What The Code Spaces Disaster Means (And Doesn't Mean) For Your Cloud Backups
By now you’ve probably read about the sad fate of Codespaces.com. To recap, someone hacked Code Spaces’s Amazon Web Services account and demanded a ransom; when Code Spaces did not cooperate, the attacker deleted the majority of their (and their customers’) data, their backups, their offsite backups and their machine configurations, forcing Code Spaces to permanently close down. This is the ultimate nightmare of malicious intrusions, and our thoughts are with Code Spaces employees and customers.
This incident has also raised a lot of questions about cloud security, and we’ve seen some inquiries from people understandably concerned about the safety of their backups in the cloud. But “cloud” isn’t a monolithic term – there’s plenty of variety in how a cloud service might be built and managed. So, we’d like to take this opportunity to explain how our setup differs from what Code Spaces had, and how we protect our customers from similar attacks.
The Ownership Question
A major difference between Zetta and how Code Spaces was set up is in ownership of infrastructure. Code Spaces built their service on Amazon’s cloud. This might have offered initial capital savings, but it also ceded pretty much all control over how their system was set up.
We own our cloud, its logical infrastructure and the computers that run it, so we control all facets of how it operates. The safety of our customers’ data is very important to us and we pride ourselves on our high security standards. We use SSL encryption in flight and AES encryption at rest, with a unique encryption key for each customer. Our service is audited according to the SSAE 16 standard, and we’re compliant with strict regulations like HIPAA and ITAR.
But external security might not have mattered for Code Spaces – as of right now, it’s believed the attack against them was probably carried out with compromised credentials. What‘s stopping someone from stealing a Zetta user’s credentials and mounting a similar attack?
Partners, Not Landlords
Using Amazon Web Services is a bit like renting a physical office space – you get the keys from the landlord (in this case Amazon), and the rest is up to you. This is perfect for some use cases, but backups aren’t really one of them. In this case, the way Code Spaces set up their system allowed the intruder to essentially waltz in and burn the whole thing down from their AWS control panel.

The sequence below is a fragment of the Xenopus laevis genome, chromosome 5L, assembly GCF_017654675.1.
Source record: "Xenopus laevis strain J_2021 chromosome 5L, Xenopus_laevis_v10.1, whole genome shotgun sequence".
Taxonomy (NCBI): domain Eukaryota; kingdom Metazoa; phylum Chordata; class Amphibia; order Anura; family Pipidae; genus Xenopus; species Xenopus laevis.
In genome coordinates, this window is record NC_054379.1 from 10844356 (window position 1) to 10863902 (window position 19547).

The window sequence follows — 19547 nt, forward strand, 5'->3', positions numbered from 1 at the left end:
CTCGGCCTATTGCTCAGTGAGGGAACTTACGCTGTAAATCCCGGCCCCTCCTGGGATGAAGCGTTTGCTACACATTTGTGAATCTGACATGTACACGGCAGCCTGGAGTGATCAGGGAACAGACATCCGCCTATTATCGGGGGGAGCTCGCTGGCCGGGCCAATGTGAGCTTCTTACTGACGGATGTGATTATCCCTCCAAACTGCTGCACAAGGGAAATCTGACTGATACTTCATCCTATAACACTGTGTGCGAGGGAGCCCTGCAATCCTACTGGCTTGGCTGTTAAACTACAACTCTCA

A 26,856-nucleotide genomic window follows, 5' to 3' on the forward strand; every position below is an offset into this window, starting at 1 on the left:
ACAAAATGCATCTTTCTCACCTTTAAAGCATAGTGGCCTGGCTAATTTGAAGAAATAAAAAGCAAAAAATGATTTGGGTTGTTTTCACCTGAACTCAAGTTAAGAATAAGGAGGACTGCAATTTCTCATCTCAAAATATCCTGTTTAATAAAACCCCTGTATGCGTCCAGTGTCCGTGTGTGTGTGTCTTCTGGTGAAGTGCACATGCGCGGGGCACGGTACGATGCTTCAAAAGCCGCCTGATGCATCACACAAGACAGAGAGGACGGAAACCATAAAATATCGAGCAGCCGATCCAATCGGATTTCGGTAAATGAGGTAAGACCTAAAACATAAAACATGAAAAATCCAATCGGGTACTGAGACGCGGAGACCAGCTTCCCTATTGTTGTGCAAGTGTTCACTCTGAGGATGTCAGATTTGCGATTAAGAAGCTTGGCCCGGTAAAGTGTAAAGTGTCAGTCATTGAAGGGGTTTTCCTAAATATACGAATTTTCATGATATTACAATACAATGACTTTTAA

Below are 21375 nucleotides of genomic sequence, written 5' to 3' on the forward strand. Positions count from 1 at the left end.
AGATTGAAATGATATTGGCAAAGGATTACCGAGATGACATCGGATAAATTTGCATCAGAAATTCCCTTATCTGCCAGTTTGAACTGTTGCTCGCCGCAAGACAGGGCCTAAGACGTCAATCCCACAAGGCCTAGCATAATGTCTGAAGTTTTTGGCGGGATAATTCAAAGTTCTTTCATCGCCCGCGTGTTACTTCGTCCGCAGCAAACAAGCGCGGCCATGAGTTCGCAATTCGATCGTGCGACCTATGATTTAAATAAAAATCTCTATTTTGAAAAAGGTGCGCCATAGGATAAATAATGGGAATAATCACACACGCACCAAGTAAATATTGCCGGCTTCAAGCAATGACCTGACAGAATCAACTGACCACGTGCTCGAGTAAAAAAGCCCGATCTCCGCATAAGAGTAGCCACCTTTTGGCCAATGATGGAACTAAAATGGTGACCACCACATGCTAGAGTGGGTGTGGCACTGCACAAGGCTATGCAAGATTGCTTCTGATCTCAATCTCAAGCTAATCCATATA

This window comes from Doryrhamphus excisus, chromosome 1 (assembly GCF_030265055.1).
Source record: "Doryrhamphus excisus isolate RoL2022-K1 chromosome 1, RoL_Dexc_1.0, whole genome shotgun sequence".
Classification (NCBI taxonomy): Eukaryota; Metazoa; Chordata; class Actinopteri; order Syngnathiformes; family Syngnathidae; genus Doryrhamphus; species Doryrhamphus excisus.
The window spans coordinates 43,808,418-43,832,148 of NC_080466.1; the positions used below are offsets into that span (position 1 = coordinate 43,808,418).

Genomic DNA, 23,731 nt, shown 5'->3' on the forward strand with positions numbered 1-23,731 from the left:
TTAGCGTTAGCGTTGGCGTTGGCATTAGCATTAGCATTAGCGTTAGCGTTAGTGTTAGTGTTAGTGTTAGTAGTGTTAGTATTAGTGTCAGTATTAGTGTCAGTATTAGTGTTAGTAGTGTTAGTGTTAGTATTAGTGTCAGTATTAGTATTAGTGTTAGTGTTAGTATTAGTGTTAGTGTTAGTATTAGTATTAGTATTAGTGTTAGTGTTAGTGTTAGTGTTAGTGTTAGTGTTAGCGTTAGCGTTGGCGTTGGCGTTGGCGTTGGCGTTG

As a professional disaster recovery solution, Zetta is more of a partner than a landlord. It’s our business to ensure that your backups are secure and ready for recovery if you should ever need them. For that reason, we have checks in place that prevent the wholesale deletion of data in our care.
Crucially, we don’t have a single point of failure. Part of our service is to take regular snapshots of a customer’s data for disaster recovery purposes. Unlike primary data, snapshots can’t be deleted by the end user – only by Zetta support personnel. This helps us protect our customers from malicious impersonators or rogue employees – even if an attacker were to illegally access a customer’s account and delete their primary data, those snapshots would still exist safely in our servers, out of reach. Additionally, our use of data replication technology means that even if a snapshot were deleted, it would still be recoverable from the replication.
Introducing 2-Factor Authentication
Our system protects our customers from losing their data if an unauthorized user accesses their account – but it’s even better if the unauthorized access just doesn’t occur. To that end, we’re proud to announce that Zetta will begin offering 2-factor authentication for all our customers this summer. This feature has been in the works for some time, but we’ve moved up the release announcement in light of the Code Spaces disaster.
If you aren’t familiar with it, 2-factor authentication helps protect your account by requiring two pieces of information in order to log in. The first is your password, which you would enter as you normally do. The second is a random number code sent to your phone, either by text or via an app. Even if a hacker steals your password in a phishing attack, they wouldn’t have the code from your phone and thus couldn’t log into your account. 2-factor authentication can greatly reduce the risk of account hijackings, and we urge all customers to use this feature as soon as it’s released.
There’s a lot to learn from the shocking attack on Code Spaces, but the biggest lesson might be that just because a service is “cloud” doesn’t mean it’s bulletproof. It’s important to remember that all clouds are NOT created equal. Like physical systems, clouds can be configured in ways that makes them more or less vulnerable to attack, and it’s important to do your diligence when selecting a cloud service. Hackers are going to keep getting more sophisticated in their attacks. The good guys have to keep up.